The neural bases of placebo effects

Citation: Wager, T. D. (2005). The neural bases of placebo effects. Current Directions in Psychological Science, 14(4), 175-179.

Full Text


Placebo effects are beneficial effects of treatment
caused not by the biological action of the treatment
but by one?s response to the treatment process itself. One
possible mechanism of placebo treatments is that they
create positive expectations, which change one?s appraisal
of the situation and may thereby shape sensory and emotional
processing. Recent brain-imaging evidence suggests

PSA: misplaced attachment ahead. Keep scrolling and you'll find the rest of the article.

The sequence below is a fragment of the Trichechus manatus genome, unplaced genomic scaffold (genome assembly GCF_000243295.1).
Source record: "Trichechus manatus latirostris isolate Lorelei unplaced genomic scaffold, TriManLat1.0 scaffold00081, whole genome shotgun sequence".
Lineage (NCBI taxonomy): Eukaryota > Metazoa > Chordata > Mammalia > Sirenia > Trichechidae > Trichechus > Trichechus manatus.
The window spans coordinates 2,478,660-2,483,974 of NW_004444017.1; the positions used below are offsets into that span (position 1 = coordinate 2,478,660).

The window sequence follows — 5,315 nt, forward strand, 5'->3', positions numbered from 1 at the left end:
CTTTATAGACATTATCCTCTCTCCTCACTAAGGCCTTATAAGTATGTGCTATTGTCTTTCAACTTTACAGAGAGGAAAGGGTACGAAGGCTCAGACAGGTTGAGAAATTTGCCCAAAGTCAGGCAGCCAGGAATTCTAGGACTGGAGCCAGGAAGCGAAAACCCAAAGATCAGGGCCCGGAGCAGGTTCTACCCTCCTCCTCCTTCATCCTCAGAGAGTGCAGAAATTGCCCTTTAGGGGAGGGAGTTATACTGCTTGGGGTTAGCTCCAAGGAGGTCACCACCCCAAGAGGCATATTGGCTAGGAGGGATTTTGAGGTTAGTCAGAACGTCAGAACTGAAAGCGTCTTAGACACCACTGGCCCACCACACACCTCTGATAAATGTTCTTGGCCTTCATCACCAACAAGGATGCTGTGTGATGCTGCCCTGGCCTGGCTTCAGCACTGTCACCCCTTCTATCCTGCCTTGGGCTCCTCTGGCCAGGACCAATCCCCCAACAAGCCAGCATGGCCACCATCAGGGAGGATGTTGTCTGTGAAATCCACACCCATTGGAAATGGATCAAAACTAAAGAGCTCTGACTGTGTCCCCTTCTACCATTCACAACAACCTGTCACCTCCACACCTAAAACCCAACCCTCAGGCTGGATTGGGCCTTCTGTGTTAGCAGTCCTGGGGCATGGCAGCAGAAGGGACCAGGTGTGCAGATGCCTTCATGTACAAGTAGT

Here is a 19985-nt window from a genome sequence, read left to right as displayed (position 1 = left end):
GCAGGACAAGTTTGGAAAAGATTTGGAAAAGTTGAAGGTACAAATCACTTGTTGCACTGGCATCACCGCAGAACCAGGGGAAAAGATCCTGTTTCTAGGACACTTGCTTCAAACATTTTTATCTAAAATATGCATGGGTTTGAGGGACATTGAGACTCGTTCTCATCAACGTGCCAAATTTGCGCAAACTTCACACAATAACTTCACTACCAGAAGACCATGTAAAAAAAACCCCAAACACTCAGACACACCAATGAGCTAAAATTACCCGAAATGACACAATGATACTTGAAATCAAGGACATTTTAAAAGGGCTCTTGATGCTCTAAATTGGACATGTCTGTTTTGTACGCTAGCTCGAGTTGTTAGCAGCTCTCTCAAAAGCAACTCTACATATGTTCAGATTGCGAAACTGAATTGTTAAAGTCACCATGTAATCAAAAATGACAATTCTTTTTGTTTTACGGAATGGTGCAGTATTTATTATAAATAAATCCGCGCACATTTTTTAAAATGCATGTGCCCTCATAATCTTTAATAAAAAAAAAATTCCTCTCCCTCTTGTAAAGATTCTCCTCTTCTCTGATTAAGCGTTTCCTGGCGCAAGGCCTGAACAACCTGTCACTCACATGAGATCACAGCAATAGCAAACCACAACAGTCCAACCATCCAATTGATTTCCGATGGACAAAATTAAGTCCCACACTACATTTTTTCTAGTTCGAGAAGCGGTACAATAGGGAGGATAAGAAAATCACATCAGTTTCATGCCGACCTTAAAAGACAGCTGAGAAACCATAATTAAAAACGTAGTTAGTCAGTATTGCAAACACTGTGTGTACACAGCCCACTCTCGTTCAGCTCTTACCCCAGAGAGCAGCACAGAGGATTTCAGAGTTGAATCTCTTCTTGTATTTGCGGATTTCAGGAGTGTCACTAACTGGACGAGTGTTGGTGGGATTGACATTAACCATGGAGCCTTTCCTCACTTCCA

that placebo-induced expectations of analgesia increase
activity in the prefrontal cortex in anticipation of pain and
decrease the brain?s response to painful stimulation. These
findings suggest that placebo treatments can alter experience,
not just alter what participants are willing to report
about pain. To the extent that they involve neural systems
mediating expectancy and appraisal, placebo effects in
pain may share common circuitry with placebo effects in
depression, Parkinson?s disease, and other disorders.